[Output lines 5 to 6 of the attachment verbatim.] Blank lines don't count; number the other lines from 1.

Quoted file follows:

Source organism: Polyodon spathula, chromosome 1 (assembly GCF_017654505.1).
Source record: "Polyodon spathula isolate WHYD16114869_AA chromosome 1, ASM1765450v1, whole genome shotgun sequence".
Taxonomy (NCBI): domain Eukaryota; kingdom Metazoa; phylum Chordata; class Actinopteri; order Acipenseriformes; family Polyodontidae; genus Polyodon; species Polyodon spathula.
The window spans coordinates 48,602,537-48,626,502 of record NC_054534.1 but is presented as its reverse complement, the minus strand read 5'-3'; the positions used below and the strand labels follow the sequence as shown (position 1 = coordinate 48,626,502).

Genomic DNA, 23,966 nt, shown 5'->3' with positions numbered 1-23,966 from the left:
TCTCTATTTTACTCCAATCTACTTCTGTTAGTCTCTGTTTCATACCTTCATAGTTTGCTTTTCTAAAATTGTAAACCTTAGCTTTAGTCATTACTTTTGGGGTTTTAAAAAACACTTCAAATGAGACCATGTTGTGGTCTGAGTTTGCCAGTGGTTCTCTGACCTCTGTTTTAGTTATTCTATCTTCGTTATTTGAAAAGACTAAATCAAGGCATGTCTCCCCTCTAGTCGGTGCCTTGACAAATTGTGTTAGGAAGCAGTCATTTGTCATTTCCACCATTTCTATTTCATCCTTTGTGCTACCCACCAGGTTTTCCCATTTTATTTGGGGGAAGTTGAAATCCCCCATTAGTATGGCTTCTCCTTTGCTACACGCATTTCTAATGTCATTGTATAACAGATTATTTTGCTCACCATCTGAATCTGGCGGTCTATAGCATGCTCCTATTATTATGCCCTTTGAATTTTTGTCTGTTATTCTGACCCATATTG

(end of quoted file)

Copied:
Genomic DNA, 23,966 nt, shown 5'->3' with positions numbered 1-23,966 from the left:
TCTCTATTTTACTCCAATCTACTTCTGTTAGTCTCTGTTTCATACCTTCATAGTTTGCTTTTCTAAAATTGTAAACCTTAGCTTTAGTCATTACTTTTGGGGTTTTAAAAAACACTTCAAATGAGACCATGTTGTGGTCTGAGTTTGCCAGTGGTTCTCTGACCTCTGTTTTAGTTATTCTATCTTCGTTATTTGAAAAGACTAAATCAAGGCATGTCTCCCCTCTAGTCGGTGCCTTGACAAATTGTGTTAGGAAGCAGTCATTTGTCATTTCCACCATTTCTATTTCATCCTTTGTGCTACCCACCAGGTTTTCCCATTTTATTTGGGGGAAGTTGAAATCCCCCATTAGTATGGCTTCTCCTTTGCTACACGCATTTCTAATGTCATTGTATAACAGATTATTTTGCTCACCATCTGAATCTGGCGGTCTATAGCATGCTCCTATTATTATGCCCTTTGAATTTTTGTCTGTTATTCTGACCCATATTG